Although open-source monitoring tools are appealing, they have several downsides. Open-source tools can be problematic. The issue is mostly with support. The support can be quick if your issue is common, but most organizations trying to implement certain customizations based on their specific needs might find the free support slow and frustrating. The support can be slow because volunteers might not be particularly interested in working on obscure issues without being paid. Companies can either work on fixes and patches themselves or pay for an expensive support package. Another disadvantage of using open-source software is the knowledge required to implement it. Developers working on these tools need to have a certain level of expertise and skill. This means not all developers will be able to get the most out of these tools.
Vendor-provided monitoring tools
Here are prominent examples of vendor-provided monitoring tools:
- SolarWinds AppOptics Application Monitoring
- Dynatrace Application Performance
- Splunk IT Service Intelligence
- New Relic APM
- PagerDuty Incident Management
Vendor-provided monitoring tools are usually more stable, reliable, and mature than their open-source counterparts. These tools are developed with a narrow market in mind and cater to very specific needs, which makes them concise and complete. Vendor tools can be used by unskilled users without having to know the ins and outs of how the software works. Vendor tools precisely capture metrics and display them without any possibility of human error. Not that open-source tools are not accurate; it’s just that large vendors have a lot riding on their offerings. With vendor-provided monitoring tools, you get what you pay for, nothing less, nothing more. These tools are meant for longevity and get constantly upgraded through free and paid updates. With these tools, you get a very specific and speedy support. Whenever you face an issue or a bug, the support is readily available for you.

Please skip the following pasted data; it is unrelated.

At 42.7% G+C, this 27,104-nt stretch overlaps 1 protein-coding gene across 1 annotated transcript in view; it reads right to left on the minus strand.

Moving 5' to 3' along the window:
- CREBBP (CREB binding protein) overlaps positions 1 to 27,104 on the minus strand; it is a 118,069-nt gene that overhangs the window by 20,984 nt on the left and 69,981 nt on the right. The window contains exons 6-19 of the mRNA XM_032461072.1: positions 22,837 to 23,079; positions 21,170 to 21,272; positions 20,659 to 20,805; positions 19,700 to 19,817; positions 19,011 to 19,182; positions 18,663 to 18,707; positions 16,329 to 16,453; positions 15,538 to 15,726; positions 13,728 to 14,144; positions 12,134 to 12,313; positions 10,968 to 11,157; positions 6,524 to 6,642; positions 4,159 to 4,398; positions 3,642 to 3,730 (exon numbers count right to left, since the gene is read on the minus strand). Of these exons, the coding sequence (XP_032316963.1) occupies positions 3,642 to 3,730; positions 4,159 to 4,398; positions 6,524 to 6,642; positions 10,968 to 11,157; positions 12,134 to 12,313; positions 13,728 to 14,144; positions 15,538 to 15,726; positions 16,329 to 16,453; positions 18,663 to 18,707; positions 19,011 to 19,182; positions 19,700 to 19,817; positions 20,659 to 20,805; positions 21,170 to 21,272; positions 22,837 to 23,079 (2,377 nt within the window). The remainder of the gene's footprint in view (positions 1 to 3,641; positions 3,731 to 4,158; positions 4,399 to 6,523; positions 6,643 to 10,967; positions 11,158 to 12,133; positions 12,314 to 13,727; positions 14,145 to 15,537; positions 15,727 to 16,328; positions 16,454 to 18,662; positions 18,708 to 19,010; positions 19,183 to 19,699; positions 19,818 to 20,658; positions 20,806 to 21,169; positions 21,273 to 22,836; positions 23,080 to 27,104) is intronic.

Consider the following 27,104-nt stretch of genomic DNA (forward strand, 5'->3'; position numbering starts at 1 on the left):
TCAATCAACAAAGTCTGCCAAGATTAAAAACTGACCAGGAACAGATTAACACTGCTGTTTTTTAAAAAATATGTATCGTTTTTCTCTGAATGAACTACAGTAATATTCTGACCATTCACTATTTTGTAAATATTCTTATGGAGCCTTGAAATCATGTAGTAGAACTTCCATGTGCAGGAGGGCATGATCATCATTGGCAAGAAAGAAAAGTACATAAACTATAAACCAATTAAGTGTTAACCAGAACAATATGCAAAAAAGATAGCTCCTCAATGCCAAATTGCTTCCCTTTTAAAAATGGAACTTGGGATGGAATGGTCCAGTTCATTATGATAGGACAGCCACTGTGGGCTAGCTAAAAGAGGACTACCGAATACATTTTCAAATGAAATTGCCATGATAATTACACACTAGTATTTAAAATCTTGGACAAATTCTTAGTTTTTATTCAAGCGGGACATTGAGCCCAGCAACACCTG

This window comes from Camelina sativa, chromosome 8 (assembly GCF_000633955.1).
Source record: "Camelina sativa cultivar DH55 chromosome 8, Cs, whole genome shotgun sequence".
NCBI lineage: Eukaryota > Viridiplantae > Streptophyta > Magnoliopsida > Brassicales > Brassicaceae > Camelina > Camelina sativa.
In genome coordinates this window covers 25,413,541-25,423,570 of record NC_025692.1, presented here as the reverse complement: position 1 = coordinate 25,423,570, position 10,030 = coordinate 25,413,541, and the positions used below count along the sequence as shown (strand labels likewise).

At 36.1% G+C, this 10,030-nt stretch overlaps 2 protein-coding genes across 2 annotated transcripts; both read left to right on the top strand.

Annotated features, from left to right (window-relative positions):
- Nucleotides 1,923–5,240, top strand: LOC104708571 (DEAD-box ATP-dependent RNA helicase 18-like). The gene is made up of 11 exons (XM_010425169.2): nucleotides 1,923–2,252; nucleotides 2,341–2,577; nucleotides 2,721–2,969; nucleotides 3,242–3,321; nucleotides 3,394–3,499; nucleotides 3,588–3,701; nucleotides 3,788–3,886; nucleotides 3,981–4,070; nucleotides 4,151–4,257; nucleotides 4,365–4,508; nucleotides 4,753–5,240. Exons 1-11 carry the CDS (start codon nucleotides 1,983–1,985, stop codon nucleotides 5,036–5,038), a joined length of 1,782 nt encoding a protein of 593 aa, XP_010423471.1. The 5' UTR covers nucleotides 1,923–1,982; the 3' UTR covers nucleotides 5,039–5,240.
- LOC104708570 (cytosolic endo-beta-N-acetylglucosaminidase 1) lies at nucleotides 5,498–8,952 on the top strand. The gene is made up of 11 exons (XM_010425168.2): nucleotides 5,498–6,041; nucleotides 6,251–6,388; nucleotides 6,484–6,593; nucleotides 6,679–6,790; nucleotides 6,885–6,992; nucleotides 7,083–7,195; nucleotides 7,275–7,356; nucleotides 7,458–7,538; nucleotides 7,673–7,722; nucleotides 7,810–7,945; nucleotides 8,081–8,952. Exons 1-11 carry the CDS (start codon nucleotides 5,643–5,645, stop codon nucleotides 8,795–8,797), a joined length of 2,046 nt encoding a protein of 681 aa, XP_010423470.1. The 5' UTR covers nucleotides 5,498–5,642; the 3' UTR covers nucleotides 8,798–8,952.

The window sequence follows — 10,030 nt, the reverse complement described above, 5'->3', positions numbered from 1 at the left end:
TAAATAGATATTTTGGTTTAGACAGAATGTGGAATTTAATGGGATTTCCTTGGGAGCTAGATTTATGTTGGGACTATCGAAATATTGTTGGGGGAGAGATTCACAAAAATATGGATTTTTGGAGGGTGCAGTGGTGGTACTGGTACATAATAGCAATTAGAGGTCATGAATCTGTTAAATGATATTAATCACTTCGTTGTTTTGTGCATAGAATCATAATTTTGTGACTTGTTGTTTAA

However, proprietary monitoring tools also have some cons. The biggest one probably is that your hands are pretty much tied. The vendor is bound to work on evolving its tool, but unlike the open-source community, you don’t have much say in that journey. The vendors probably won’t care about an organization’s opinions until or unless it’s a huge customer. Vendor tools can also lead to vendor lock-in as organizations typically won’t be able to use a combination of monitoring tools. With vendor tools, you don’t get to alter the source code. Any fixes you need will have to be requested by your organization. These fixes may take time if they aren’t a priority for your vendor.
Pick the best one for you
When you look at these tools side-by-side, you realize it is a dilemma that has no clear answer. Both kinds of tools have their specific advantage and disadvantages. If you are going by the cost to the organization, open-source tools seem to be the better option. However, there are several hidden costs of using an open-source tool. These are the costs of paid support and loss of actual work hours by employees trying to set up the tool or fixing bugs. In some cases, the hidden cost of using an open-source tool can be way more than the upfront cost of using a vendor tool. The right choice here is subjective. Organizations should take the time to weigh their options and choose the alternative that works for them rather than what works for other organizations.